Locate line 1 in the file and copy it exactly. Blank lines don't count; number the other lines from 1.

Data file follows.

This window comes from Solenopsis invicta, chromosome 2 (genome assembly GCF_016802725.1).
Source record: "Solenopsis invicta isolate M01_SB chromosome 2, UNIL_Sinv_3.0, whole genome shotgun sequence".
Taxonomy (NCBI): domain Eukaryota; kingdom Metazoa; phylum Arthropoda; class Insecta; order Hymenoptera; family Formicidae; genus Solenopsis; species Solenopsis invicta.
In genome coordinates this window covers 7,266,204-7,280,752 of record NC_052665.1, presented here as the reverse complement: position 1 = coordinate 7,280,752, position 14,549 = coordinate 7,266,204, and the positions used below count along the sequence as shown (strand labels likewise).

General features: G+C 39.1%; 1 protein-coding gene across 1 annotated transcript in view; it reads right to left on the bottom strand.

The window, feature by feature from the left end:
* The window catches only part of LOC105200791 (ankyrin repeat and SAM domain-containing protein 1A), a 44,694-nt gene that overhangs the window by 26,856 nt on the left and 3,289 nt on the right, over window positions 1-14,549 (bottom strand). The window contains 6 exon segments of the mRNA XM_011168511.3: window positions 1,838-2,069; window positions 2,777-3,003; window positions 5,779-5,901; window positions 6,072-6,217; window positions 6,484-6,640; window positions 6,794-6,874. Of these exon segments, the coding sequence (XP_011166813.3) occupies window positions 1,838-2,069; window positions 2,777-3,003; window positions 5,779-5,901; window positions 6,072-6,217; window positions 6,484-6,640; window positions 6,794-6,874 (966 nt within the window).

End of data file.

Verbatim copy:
This window comes from Solenopsis invicta, chromosome 2 (genome assembly GCF_016802725.1).